What happens when students use argument as a way of learning and doing science?
THE MISSION:Learning science by doing science.
In my first weeks of student teaching at Science Leadership Academy (SLA),I was thrilled to see a very different school setting than what I was used to. Desks weren't arranged in rows, but in pods. Walls were adorned with beautiful student artwork. Students were challenged to ask What if... and I wonder.... And when it came time to learn, kids were actually doing science!
This was atypical for schools. In many ways, SLA diverged from the traditional model of the science classroom. Teacher-centered instruction, drill-and-kill learning, and cookbook-type labs were instead replaced with more inquiry-based methods: students acting as researchers, lessons revolving around higher order thinking skills, and teachers acting as guides rather than sages on the stage (Llewellyn 2005). SLA, putting science first in its name and inquiry first in its values, was doing science right! As my teaching mentor Tim Best said to the class, we were seeking to learn science by doing science. I loved this idea, and so did students.
However, when assessing students on their understanding, I found repeated challenges. They were successful in gaining surface-level knowledge about concepts, such as lactase being an enzyme -- but when asked further on the deeper meaning of these concepts, such as why it's an enzyme and how to prove it, they floundered.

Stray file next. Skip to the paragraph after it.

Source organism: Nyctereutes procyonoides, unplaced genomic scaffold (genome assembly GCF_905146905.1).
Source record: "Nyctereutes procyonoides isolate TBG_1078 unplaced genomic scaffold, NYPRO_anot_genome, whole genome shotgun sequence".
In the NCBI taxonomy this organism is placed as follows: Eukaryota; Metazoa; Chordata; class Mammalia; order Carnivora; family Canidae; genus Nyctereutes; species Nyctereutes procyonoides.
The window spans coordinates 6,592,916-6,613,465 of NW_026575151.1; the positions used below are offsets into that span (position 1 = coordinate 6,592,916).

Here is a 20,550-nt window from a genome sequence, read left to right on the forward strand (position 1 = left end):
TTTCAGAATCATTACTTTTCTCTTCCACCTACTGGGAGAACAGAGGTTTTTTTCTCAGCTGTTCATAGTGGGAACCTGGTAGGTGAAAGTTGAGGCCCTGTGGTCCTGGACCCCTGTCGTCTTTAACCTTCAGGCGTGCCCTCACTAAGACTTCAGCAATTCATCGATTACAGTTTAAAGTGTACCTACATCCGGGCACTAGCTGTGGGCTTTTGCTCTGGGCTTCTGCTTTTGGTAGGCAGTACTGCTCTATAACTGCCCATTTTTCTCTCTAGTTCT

Probing questions such as the ones above often got similar answers: Because you said so. Because it's in my notes. Because it's in the packet. Or, to my ever-befuddlement... Because I've been told so by science.
A persistent itch -- and the catalyst for my inquiry project.
Something was missing. Though our activities were engaging, I didn't get the sense that students were achieving all of which they were capable. They had assembled knowledge, and were given plenty of contexts to communicate it and engage in social learning (praise Vygotsky, right?) -- but their foundations were still shaky. How could I get my students to explain and argue upon their ideas more effectively? And, if our goal was to learn science by doing science, then what were the ways of doing science through which we best learn?